Gender bender

For those who were good at distinguishing the boys' handwriting from the girls', now the Gender Genie claims to distinguish male prose from female.

As featured in the July 18th Nature:

A new computer program can tell whether a book was written by a man or a woman. The simple scan of key words and syntax is around 80% accurate on both fiction and non-fiction1,2.

The program's success seems to confirm the stereotypical perception of differences in male and female language use. Crudely put, men talk more about objects, and women more about relationships.

Female writers use more pronouns (I, you, she, their, myself), say the program's developers, Moshe Koppel of Bar-Ilan University in Ramat Gan, Israel, and colleagues. Males prefer words that identify or determine nouns (a, the, that) and words that quantify them (one, two, more).

Crude, but effective. And interesting , especially amongst writers. Of course, I was confident that this blog ... would be a masculine blog ... and the computer agrees.

This kind of technology may well lead to offspring -- are there rules to distinguish female painters from males? How about filmmakers ? Can you look at a CEO's record of decisions and draw conclusions about about gender?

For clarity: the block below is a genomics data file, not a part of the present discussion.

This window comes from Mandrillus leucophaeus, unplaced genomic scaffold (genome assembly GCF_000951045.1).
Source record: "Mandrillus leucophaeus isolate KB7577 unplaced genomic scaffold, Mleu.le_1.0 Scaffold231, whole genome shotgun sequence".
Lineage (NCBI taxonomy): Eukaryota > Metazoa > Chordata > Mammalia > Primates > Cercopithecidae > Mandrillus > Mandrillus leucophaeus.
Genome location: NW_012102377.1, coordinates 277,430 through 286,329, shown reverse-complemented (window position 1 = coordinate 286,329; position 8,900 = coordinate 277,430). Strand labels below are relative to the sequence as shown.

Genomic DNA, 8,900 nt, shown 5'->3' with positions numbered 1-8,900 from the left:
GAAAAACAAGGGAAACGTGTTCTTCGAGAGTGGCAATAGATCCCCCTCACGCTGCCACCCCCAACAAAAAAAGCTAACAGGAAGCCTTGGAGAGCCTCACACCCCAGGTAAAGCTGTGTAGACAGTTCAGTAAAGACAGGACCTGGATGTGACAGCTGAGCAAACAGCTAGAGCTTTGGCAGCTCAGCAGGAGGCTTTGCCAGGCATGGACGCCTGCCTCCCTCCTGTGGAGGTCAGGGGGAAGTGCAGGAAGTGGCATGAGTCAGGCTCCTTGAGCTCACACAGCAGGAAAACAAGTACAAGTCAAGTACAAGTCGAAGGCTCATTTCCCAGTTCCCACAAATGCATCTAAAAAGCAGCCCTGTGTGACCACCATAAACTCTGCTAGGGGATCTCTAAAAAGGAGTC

The point is the same, as always: trends and tendencies are kind of interesting, but not terribly instructive or predictive. There will always be exceptions -- women who write in bold, declarative statements and men who paint in the style of Cassat. Also, the jury is out on categorizing homosexual prose, as well as female writers who claimed to be men (George Elliot), or those sometimes misunderstood as such (Mr. Hassle).

Aside from its utility in lit crit term papers, and possibly espionage, the usefulness of the Gender Genie seems limited. It seems obvious, but writers should be judged by the content of their prose, not the idiosyncrasies of their syntax.